I’ve been thinking about something Bob Kelleher said during the SilkRoad Connections Conference. He was talking about sustainable companies. Not sustainable in the sense of recycling and reusing. But sustainable in terms of lasting.
He raised an interesting question, “Is it possible for companies to be too focused on the present?” Organizations too focused on what’s happening today, might miss out on opportunities for tomorrow. A perfect example is Polaroid. In its heyday, Polaroid employed over 20,000 people around the world. They were heavily invested in print photos. When the digital camera took off, Polaroid was left behind. Not even OutKast was able to save them with the line “Shake it like a Polaroid picture.”
I hadn’t really thought about focus the way Bob described. We talk about how businesses need to go “all in” when it comes to fulfilling their purpose. So it seems counter-intuitive to say there might be a point where “all in” can be too much. But I can see where being able to shift direction is critical to organizational success.
Companies don’t have to change their mission or purpose to be sustainable. They might need to change their methods.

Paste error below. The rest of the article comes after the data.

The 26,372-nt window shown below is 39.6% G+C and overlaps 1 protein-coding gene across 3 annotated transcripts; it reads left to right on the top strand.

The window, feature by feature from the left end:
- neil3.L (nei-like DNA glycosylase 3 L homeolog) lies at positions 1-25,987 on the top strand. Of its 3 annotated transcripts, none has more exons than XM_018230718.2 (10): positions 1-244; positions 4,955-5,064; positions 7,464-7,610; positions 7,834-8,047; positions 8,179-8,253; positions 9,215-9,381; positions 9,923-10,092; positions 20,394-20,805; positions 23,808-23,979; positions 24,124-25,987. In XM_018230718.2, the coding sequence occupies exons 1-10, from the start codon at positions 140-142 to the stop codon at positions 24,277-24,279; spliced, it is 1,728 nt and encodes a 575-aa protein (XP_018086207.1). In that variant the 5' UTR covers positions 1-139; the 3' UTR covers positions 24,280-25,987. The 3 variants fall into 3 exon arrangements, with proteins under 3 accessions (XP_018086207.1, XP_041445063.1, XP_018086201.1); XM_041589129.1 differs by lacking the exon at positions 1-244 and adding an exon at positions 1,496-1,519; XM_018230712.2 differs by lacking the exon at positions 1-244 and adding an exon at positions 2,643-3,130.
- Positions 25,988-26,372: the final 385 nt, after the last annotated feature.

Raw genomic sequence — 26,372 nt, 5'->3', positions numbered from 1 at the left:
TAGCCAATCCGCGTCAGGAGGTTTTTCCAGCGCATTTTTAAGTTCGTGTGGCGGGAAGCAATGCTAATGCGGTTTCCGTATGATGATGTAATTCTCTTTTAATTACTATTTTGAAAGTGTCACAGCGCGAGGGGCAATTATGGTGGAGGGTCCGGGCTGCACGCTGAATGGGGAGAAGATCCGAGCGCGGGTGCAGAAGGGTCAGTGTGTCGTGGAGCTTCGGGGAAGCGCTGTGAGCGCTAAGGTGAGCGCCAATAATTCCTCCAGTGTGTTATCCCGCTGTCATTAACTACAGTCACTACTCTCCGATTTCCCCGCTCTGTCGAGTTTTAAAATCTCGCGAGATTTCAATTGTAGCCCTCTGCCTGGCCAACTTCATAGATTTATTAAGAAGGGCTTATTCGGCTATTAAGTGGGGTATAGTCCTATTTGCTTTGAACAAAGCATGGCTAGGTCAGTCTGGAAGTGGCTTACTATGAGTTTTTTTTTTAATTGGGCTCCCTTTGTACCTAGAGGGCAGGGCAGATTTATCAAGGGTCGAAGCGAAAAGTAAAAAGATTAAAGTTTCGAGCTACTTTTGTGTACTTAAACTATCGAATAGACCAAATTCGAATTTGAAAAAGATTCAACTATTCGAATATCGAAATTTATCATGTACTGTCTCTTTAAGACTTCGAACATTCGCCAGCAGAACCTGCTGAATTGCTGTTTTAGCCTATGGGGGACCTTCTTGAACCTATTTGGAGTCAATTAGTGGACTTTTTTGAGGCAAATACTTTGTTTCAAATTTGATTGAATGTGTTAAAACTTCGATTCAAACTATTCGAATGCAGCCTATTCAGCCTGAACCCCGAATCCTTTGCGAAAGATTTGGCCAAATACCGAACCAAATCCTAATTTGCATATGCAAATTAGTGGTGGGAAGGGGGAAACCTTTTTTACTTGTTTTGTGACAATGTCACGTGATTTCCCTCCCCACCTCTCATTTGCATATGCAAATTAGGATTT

A few years ago, I was chatting with an accountant friend who shared that he was changing his business. I asked why. I mean, let’s face it, paying taxes isn’t going away. His point was software programs like TurboTax allow people to do their taxes at home faster and cheaper. As an accountant, he needed to find new ways of fulfilling his mission of saving people money.
Smart companies today are thinking about their purpose. They’re focused on accomplishing the goal, but they’re not locked into the method. As the market changes, they can change along with it and still be successful.
These companies have a tall order when it comes to talent. They want to hire the best – employees who can think on their feet and make good decisions. Make no mistake, these companies are willing to invest in training – because they know it will only benefit the bottom-line. And they’re not losing sleep over employee disengagement. Their employees are engaged and it shows.
Something to think about: Is your company so invested in today, that they’ve lost sight of tomorrow?
Image courtesy of HR Bartender